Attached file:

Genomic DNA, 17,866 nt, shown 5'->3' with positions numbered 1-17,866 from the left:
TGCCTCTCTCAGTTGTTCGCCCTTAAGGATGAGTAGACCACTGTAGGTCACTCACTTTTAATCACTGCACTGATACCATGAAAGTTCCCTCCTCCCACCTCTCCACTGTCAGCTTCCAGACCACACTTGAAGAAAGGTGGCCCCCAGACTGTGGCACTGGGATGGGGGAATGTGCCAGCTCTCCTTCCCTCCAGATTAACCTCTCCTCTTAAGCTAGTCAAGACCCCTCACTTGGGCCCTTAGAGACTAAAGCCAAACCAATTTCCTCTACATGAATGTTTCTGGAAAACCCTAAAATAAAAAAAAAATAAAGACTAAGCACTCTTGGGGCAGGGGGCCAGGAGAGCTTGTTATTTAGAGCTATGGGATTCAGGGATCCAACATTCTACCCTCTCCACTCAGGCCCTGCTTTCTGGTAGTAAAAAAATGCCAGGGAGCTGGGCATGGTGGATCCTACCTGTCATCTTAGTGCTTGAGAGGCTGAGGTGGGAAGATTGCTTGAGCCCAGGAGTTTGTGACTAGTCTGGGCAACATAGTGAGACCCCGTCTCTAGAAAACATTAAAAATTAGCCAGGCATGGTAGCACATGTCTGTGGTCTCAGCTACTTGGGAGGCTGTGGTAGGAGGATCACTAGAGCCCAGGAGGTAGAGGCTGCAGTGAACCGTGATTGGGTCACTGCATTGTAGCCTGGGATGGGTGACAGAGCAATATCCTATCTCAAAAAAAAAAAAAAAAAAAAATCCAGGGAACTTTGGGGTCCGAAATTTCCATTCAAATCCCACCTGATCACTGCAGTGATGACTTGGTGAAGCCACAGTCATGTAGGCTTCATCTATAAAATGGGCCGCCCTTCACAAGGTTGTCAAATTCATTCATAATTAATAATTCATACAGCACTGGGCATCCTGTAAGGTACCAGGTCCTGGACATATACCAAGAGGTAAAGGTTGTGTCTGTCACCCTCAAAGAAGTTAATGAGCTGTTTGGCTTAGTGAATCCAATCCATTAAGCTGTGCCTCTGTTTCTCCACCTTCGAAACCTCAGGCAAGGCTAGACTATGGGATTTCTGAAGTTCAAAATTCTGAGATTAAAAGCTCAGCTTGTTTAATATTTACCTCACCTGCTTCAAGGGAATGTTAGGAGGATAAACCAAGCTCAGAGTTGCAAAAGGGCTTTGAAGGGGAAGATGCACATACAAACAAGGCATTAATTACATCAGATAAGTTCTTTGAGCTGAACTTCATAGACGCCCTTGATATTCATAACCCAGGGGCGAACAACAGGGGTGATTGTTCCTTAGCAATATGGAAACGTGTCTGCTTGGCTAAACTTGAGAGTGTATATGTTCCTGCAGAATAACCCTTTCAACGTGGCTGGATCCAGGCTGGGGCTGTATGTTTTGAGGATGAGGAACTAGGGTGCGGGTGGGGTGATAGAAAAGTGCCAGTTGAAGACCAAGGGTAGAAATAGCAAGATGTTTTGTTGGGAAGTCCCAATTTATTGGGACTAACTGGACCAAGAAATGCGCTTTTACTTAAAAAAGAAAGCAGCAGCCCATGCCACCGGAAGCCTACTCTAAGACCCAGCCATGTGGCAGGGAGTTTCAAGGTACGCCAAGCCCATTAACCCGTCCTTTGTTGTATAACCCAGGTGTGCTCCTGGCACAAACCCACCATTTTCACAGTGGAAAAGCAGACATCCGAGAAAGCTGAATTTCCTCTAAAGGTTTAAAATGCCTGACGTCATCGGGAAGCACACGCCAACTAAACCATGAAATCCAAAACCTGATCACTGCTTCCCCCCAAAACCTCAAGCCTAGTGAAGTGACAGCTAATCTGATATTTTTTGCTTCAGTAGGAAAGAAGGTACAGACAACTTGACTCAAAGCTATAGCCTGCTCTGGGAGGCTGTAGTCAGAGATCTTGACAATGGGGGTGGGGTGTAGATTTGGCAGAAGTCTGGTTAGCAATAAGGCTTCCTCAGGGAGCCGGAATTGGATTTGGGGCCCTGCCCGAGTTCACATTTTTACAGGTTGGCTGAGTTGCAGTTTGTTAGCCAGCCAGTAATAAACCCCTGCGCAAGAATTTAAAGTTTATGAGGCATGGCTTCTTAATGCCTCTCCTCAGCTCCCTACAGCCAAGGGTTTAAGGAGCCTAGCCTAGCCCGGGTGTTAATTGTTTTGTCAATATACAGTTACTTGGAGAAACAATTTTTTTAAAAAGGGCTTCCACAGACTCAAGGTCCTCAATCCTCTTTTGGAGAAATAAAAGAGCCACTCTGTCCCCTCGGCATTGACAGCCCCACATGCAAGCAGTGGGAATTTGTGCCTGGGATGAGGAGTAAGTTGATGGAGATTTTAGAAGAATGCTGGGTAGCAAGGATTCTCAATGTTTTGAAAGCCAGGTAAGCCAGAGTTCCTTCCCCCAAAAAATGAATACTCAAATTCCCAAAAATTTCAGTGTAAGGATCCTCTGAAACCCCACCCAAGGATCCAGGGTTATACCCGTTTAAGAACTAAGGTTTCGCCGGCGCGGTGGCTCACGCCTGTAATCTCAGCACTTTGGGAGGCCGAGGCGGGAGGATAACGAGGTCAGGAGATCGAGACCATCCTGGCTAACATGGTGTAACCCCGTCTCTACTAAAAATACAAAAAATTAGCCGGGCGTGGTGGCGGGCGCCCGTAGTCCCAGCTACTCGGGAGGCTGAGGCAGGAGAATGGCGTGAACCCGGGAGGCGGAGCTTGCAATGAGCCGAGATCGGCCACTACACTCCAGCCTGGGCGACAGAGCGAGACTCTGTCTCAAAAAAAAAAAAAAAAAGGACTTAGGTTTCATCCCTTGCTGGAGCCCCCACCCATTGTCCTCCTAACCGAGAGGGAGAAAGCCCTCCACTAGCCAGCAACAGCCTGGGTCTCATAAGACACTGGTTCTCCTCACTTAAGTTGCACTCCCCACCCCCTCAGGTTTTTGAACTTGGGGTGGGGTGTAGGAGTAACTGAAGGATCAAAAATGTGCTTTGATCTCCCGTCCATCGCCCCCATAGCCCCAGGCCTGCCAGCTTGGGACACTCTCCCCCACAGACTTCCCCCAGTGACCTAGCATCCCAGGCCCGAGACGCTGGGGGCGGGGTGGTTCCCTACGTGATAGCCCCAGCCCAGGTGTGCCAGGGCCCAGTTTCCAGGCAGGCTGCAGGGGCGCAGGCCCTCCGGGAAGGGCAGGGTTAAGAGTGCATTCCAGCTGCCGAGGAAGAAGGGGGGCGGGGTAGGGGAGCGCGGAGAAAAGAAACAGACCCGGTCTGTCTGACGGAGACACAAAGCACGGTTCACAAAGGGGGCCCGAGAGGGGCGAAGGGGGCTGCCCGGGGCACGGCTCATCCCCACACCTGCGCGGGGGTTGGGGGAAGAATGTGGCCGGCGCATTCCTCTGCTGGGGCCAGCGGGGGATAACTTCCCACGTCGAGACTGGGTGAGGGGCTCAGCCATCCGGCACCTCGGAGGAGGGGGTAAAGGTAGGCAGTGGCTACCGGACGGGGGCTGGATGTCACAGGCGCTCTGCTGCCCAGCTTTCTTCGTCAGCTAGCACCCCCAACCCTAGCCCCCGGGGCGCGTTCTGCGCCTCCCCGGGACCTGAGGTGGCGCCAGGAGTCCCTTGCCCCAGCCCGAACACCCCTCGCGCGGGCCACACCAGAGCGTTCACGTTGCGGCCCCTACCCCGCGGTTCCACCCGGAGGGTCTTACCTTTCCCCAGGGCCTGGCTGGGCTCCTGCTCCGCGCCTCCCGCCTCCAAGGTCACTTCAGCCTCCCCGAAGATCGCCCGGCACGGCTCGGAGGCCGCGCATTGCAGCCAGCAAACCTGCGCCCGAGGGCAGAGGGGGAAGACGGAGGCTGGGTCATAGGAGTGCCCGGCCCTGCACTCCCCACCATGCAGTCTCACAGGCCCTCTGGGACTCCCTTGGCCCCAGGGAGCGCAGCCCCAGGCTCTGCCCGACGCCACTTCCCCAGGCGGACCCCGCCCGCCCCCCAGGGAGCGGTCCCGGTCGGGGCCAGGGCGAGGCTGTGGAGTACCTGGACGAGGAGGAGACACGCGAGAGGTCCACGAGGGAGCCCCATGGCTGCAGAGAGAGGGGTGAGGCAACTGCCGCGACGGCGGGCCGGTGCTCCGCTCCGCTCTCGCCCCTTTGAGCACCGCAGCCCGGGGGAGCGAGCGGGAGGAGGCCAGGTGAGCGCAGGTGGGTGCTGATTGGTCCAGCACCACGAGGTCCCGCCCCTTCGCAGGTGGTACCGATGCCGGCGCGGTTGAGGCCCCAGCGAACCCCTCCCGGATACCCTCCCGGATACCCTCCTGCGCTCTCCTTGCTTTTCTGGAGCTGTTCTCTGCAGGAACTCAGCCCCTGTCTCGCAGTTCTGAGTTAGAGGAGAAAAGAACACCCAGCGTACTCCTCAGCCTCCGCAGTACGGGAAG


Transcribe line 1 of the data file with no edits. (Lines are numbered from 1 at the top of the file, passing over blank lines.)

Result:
Genomic DNA, 17,866 nt, shown 5'->3' with positions numbered 1-17,866 from the left: